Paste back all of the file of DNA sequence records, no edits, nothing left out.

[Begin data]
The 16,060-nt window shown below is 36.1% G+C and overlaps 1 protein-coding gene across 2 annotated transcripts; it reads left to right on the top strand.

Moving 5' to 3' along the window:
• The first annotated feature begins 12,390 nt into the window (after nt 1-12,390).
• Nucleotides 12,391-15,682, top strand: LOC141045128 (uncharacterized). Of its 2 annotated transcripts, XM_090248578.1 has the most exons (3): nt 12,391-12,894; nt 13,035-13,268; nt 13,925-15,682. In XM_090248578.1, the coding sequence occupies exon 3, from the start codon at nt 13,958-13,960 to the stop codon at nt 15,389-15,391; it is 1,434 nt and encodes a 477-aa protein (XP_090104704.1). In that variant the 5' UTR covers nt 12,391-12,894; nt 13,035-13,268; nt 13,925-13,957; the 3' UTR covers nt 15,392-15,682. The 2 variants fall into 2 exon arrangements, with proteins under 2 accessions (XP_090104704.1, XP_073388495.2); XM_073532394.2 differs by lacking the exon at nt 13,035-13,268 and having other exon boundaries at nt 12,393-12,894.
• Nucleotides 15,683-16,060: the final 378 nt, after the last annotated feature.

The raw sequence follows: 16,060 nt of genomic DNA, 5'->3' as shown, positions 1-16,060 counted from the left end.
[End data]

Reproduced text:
The 16,060-nt window shown below is 36.1% G+C and overlaps 1 protein-coding gene across 2 annotated transcripts; it reads left to right on the top strand.

Moving 5' to 3' along the window:
• The first annotated feature begins 12,390 nt into the window (after nt 1-12,390).
• Nucleotides 12,391-15,682, top strand: LOC141045128 (uncharacterized). Of its 2 annotated transcripts, XM_090248578.1 has the most exons (3): nt 12,391-12,894; nt 13,035-13,268; nt 13,925-15,682. In XM_090248578.1, the coding sequence occupies exon 3, from the start codon at nt 13,958-13,960 to the stop codon at nt 15,389-15,391; it is 1,434 nt and encodes a 477-aa protein (XP_090104704.1). In that variant the 5' UTR covers nt 12,391-12,894; nt 13,035-13,268; nt 13,925-13,957; the 3' UTR covers nt 15,392-15,682. The 2 variants fall into 2 exon arrangements, with proteins under 2 accessions (XP_090104704.1, XP_073388495.2); XM_073532394.2 differs by lacking the exon at nt 13,035-13,268 and having other exon boundaries at nt 12,393-12,894.
• Nucleotides 15,683-16,060: the final 378 nt, after the last annotated feature.

The raw sequence follows: 16,060 nt of genomic DNA, 5'->3' as shown, positions 1-16,060 counted from the left end.